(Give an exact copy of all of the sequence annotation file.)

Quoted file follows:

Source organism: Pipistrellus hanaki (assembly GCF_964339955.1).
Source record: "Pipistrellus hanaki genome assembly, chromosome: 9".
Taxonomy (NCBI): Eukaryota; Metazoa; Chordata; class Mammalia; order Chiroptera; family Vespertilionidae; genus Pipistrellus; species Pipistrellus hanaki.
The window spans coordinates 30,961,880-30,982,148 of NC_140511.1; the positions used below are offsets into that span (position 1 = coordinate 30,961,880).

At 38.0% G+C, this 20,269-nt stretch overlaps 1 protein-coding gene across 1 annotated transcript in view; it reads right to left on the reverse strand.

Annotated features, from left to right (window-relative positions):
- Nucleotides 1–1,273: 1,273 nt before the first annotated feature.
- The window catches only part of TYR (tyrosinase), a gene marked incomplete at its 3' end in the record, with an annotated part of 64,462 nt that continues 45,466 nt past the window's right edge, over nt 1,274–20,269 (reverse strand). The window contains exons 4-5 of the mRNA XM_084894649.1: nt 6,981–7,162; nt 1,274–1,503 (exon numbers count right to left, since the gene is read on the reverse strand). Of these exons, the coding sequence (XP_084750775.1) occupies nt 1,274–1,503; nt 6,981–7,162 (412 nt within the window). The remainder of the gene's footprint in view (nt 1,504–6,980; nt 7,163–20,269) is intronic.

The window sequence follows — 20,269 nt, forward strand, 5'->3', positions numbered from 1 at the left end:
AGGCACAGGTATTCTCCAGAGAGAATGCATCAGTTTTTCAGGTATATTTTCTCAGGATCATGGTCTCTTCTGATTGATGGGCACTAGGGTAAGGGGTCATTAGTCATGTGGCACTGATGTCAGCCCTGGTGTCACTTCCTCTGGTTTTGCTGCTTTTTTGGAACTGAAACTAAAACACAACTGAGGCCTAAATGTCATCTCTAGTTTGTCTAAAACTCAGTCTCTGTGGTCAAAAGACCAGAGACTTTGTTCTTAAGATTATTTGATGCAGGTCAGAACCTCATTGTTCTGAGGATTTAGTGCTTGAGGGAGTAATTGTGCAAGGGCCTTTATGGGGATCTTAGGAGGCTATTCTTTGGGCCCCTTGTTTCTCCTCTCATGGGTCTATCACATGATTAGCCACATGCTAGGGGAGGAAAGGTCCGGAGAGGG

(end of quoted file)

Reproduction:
Source organism: Pipistrellus hanaki (assembly GCF_964339955.1).
Source record: "Pipistrellus hanaki genome assembly, chromosome: 9".
Taxonomy (NCBI): Eukaryota; Metazoa; Chordata; class Mammalia; order Chiroptera; family Vespertilionidae; genus Pipistrellus; species Pipistrellus hanaki.
The window spans coordinates 30,961,880-30,982,148 of NC_140511.1; the positions used below are offsets into that span (position 1 = coordinate 30,961,880).

At 38.0% G+C, this 20,269-nt stretch overlaps 1 protein-coding gene across 1 annotated transcript in view; it reads right to left on the reverse strand.

Annotated features, from left to right (window-relative positions):
- Nucleotides 1–1,273: 1,273 nt before the first annotated feature.
- The window catches only part of TYR (tyrosinase), a gene marked incomplete at its 3' end in the record, with an annotated part of 64,462 nt that continues 45,466 nt past the window's right edge, over nt 1,274–20,269 (reverse strand). The window contains exons 4-5 of the mRNA XM_084894649.1: nt 6,981–7,162; nt 1,274–1,503 (exon numbers count right to left, since the gene is read on the reverse strand). Of these exons, the coding sequence (XP_084750775.1) occupies nt 1,274–1,503; nt 6,981–7,162 (412 nt within the window). The remainder of the gene's footprint in view (nt 1,504–6,980; nt 7,163–20,269) is intronic.

The window sequence follows — 20,269 nt, forward strand, 5'->3', positions numbered from 1 at the left end:
AGGCACAGGTATTCTCCAGAGAGAATGCATCAGTTTTTCAGGTATATTTTCTCAGGATCATGGTCTCTTCTGATTGATGGGCACTAGGGTAAGGGGTCATTAGTCATGTGGCACTGATGTCAGCCCTGGTGTCACTTCCTCTGGTTTTGCTGCTTTTTTGGAACTGAAACTAAAACACAACTGAGGCCTAAATGTCATCTCTAGTTTGTCTAAAACTCAGTCTCTGTGGTCAAAAGACCAGAGACTTTGTTCTTAAGATTATTTGATGCAGGTCAGAACCTCATTGTTCTGAGGATTTAGTGCTTGAGGGAGTAATTGTGCAAGGGCCTTTATGGGGATCTTAGGAGGCTATTCTTTGGGCCCCTTGTTTCTCCTCTCATGGGTCTATCACATGATTAGCCACATGCTAGGGGAGGAAAGGTCCGGAGAGGG